Controllability (dialogue)

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A dialog is referred to as controllable (from the stubborn Low German "rudder") if the user is able to start the dialog and to influence its direction and speed. Interruptions should be possible and the resumption of the dialogue should, if possible, take place after an interruption at a point to be chosen by the user. At least the last step in the dialog should be reversible, provided the steps allow. If data changes are made, the original data should remain visible if the work task requires this.

Process processing

The user must be able to interrupt one process to work in another. It may only be held in a processing state in exceptional cases, for example if a certain input is required of it so that its desired action can be carried out at all. He must therefore know at all times which process he is currently in (for example due to a changed cursor) and how he can end it.

Controllability of a website

If the dialogue is also controllable for the visitor, he loses the fear of making mistakes and deals with the website much more relaxed than he would otherwise. All efforts to improve the controllability of a website are in vain if the visitor is not given the feeling of controllability.


There are many ways to give the visitor the feeling of controllability and to give him the opportunity to do so:

  • Ways to use or turn off media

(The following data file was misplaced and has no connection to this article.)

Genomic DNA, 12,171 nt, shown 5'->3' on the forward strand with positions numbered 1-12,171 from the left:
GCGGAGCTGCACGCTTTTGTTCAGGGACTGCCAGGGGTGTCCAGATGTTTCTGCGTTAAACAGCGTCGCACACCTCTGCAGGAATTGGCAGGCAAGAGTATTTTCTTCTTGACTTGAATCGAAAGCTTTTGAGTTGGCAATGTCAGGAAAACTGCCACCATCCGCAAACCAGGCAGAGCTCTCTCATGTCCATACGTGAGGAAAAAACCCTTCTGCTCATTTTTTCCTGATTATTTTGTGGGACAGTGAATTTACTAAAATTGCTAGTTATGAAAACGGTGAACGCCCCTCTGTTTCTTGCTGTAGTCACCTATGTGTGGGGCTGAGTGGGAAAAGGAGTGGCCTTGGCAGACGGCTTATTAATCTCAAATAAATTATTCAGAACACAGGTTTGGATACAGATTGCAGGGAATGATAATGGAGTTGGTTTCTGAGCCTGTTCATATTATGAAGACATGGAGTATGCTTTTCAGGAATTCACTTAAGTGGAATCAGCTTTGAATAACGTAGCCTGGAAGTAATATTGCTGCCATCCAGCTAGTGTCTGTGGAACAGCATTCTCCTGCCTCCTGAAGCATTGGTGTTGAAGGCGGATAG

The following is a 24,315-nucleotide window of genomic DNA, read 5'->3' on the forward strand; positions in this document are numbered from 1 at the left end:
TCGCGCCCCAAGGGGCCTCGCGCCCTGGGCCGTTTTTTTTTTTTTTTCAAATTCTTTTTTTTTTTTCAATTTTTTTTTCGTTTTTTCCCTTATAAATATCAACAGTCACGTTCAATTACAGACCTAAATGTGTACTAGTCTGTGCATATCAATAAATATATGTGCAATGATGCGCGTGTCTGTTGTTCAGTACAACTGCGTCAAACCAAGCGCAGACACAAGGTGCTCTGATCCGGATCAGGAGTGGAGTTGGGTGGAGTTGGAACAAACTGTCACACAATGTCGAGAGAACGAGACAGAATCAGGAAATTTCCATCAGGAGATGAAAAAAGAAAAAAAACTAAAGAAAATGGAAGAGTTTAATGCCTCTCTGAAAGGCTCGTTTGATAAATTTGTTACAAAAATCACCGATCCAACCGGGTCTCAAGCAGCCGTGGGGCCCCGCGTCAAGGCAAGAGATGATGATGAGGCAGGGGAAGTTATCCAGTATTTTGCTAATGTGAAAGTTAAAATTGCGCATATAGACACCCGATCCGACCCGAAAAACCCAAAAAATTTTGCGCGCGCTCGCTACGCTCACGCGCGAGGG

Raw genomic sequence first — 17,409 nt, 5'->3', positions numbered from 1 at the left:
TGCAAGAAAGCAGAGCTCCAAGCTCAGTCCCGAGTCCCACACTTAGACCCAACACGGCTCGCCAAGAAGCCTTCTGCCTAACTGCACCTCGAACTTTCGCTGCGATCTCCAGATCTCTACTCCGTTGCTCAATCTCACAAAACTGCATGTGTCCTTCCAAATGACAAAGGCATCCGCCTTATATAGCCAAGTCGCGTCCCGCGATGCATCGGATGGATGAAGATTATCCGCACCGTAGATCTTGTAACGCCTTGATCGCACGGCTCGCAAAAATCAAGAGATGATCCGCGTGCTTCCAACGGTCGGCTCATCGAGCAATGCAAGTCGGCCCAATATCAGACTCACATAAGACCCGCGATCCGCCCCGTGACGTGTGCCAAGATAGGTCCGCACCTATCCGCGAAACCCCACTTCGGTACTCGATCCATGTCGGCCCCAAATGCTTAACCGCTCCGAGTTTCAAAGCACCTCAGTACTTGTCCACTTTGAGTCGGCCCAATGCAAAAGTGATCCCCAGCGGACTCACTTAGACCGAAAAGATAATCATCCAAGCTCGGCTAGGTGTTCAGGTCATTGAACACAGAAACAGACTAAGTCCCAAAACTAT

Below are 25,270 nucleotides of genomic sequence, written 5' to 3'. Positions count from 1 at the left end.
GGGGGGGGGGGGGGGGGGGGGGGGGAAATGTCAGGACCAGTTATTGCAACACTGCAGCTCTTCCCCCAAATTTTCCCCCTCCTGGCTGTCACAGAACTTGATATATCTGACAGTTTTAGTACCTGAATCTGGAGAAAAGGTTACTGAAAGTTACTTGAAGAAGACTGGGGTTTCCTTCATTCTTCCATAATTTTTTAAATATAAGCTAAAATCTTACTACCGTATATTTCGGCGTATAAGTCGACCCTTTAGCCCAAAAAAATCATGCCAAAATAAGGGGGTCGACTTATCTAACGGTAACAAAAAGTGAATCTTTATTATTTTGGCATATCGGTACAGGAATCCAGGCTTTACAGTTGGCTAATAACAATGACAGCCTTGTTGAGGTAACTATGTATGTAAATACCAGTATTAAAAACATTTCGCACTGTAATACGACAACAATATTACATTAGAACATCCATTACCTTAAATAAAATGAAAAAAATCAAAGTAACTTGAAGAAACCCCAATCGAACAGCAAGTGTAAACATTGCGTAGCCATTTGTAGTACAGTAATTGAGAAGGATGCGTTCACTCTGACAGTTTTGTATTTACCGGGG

• Alternative navigation options
  • Ensuring that the back button works correctly
  • The homepage can be reached at any time
  • Abort options


  • No input field is deleted, replaced or otherwise made inaccessible to the user until the user confirms the completeness of the data entry, e.g. B. by pressing the ENTER key.
  • The dialog system moves the cursor to the next input field, but offers the user the option of selecting another field instead.
  • After an interruption (e.g. based on intermediate results), the user has the option of deciding whether the dialog should be continued from the point of interruption or whether some dialog steps should be withdrawn.


Website visitors are restricted in their freedom of action, because the website operator determines the number of implemented functions and navigation options. Its task, however, is to give the visitor the greatest possible freedom and self-determination on the website. This is achieved because the options offered match the expectations of the target group so well that there is no need for even more room for maneuver.